The speaker is fastened to the bracket and aimed toward the seating area.  This is 5.1 surround sound. That means there will be 5 wall speakers.  3 across the front, and 2 in the rear. The point one is a 6th speaker for low frequency effects like the boom of an explosion.

Called a subwoofer, it will sit on the floor. To install it, Sean first drills a hole.  The wiring is then passed down into the basement. The circuitry in the sub woofer controls the timing of the sound signals through all the wall speakers.  In short, that means a whole lot of wires.  Now it's time to gather up the wires from the television, wall speakers, and sub woofer and bring them into the equipment cabinet.

Right now, all that wiring is in the basement ready to come upstairs.
RON HAZELTON:
Okay, push.  Okay, got it.

RON HAZELTON:
Now I'm pretty adventurous as a do it yourselfer. But one look at this electronic spaghetti has made me very glad I've let a pro tackle this job.

With everything hooked up, it's time to do some programming.  First Sean measures the distance from each speaker to the primary seating area. Then he enters this data into the on screen setup program. The system will use this information to automatically adjust each speaker's volume to produce a true surround sound effect.

SEAN:
Well Ron, you're all set and here's the new remote.
RON HAZELTON:
Wow, the commander.
SEAN:
It's pretty nice, huh?  I also got you something else: A little starter kit. Popcorn, candy and some movies to get you going.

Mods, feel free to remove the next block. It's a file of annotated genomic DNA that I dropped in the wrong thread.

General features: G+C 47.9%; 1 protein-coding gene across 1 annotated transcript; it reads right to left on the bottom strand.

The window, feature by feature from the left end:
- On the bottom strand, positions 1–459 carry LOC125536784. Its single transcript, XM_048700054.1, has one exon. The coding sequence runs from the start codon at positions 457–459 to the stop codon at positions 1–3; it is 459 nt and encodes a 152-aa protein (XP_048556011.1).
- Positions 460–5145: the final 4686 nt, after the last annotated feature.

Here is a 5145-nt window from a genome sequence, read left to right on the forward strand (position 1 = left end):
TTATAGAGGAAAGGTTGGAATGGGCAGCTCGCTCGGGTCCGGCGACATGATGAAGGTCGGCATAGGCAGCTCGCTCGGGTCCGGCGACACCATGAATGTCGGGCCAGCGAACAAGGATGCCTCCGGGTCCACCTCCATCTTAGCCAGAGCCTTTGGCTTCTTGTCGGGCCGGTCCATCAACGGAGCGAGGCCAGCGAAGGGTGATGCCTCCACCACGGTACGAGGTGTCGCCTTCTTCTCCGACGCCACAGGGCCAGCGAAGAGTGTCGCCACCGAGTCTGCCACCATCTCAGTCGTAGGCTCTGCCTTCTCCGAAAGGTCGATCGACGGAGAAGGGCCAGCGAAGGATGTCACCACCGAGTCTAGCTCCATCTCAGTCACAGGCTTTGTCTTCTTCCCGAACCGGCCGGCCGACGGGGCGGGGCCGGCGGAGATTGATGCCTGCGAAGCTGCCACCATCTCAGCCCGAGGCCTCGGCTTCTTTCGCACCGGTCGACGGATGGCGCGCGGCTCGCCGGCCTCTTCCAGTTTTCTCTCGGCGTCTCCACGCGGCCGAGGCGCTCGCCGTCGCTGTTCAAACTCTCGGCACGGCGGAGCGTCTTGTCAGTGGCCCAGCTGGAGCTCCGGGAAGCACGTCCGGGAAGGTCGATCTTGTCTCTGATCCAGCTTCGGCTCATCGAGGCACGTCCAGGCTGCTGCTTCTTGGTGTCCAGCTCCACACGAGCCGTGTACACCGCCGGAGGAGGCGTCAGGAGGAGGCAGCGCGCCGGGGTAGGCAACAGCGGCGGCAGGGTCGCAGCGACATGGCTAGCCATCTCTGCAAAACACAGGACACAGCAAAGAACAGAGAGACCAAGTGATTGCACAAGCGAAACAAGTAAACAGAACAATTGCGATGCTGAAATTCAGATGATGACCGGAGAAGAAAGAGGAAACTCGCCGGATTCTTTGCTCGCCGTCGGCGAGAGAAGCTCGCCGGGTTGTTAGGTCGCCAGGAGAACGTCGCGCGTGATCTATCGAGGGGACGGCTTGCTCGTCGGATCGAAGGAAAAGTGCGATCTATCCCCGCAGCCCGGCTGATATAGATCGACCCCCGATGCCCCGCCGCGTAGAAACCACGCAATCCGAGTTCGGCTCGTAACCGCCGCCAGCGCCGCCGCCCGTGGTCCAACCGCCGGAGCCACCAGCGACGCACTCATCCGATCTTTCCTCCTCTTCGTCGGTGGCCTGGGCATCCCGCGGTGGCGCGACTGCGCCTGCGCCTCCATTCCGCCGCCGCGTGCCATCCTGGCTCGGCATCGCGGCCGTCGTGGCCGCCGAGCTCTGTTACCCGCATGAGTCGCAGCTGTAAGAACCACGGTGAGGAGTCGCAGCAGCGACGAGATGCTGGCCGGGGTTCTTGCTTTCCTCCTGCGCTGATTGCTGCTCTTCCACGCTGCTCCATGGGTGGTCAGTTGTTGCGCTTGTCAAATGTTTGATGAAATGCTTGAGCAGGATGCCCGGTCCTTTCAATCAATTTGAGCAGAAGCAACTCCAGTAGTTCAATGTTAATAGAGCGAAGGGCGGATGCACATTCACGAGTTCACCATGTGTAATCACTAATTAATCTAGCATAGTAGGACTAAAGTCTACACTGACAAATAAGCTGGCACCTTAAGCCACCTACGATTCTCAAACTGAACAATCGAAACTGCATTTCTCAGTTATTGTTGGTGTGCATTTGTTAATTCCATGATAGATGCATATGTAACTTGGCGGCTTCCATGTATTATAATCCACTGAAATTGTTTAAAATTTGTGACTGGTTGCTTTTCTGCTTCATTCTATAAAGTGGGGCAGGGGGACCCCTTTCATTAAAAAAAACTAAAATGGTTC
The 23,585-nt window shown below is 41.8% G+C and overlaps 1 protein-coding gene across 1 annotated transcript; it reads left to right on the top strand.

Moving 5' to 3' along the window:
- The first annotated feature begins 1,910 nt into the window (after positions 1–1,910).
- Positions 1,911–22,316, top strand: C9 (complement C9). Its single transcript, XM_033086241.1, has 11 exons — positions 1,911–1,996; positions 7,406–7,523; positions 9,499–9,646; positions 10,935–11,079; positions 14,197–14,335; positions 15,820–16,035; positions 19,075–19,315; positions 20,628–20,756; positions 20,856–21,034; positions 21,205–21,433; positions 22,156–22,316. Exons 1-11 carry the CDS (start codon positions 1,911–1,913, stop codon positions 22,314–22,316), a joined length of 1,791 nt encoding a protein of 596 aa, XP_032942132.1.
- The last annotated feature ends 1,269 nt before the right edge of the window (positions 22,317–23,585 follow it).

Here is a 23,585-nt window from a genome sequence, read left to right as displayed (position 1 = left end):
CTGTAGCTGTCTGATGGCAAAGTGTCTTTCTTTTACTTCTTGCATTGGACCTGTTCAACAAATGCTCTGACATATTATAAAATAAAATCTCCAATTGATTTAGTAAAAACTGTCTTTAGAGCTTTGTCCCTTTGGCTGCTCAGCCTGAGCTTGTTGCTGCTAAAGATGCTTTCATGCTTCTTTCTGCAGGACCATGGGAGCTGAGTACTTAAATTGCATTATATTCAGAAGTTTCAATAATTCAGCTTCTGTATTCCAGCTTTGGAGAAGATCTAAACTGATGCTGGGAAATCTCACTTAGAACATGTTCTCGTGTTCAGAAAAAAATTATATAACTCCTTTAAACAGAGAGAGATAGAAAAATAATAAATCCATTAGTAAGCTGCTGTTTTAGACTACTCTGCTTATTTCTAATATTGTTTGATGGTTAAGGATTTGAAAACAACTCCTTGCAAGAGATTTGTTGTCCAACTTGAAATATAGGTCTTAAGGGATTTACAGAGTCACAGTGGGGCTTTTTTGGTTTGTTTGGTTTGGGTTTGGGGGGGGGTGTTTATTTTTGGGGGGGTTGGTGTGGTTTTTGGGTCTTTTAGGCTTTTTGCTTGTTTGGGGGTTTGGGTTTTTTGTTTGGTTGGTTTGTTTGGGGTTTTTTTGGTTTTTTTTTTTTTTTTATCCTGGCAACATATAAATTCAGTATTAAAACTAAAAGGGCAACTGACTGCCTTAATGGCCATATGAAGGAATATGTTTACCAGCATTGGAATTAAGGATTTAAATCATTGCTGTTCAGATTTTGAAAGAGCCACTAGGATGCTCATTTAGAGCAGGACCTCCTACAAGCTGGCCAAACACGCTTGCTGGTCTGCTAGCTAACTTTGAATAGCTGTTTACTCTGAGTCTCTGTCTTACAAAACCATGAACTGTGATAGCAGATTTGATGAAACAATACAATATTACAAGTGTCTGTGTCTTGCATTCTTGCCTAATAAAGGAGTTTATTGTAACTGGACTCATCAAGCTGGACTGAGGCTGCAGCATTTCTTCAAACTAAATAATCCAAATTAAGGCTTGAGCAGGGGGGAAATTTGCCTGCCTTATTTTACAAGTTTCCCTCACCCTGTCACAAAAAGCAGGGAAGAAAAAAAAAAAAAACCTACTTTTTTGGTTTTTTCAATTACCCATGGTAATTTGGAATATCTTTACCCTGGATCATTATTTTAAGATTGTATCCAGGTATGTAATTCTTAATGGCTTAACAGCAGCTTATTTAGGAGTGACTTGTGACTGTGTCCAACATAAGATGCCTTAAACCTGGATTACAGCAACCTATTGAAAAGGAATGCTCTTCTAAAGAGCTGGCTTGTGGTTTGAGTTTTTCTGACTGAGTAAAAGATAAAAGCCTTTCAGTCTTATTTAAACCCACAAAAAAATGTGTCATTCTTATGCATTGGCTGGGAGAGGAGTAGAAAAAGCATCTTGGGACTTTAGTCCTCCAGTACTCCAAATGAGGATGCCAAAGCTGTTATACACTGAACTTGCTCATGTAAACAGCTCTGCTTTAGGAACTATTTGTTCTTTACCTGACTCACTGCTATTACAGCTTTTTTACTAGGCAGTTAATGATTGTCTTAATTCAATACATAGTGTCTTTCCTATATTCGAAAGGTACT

RON HAZELTON:
Oh, thank you Sean. This is very nice of you. And I want you to know that I really appreciate the installation.  It was top notch.  But I also want to thank you for making me smarter about home theater.
SEAN:
It's no problem Ron.  If there's anything I can do for you - if you have any problems, just call me on the phone and I'll talk you through it.  And if I can't, I'll come right on over.
RON HAZELTON:
24-7.
SEAN:
For you, 24-7.
RON HAZELTON:
Now that's what I call service.  Is it a family room or is it a home theater?  For us, it's both.  Yessir, we've gotten exactly what we wanted.

Learn how to install a home entertainment system; details include locating and installing a flat screen TV as well as a stereo surround system.

Like most families, when they aren't in the kitchen, Ron, his wife Lynn and their two children, spend the most of their time in the family room. Since the television is on most of the time, it seemed like the perfect place to install a home theater. The challenge was to combine the best, state of the art home theater technology while maintaining the functionality of the family room. With this in mind, Ron selected a large, wall mounted flat screen that included everything he would need except for the cabling.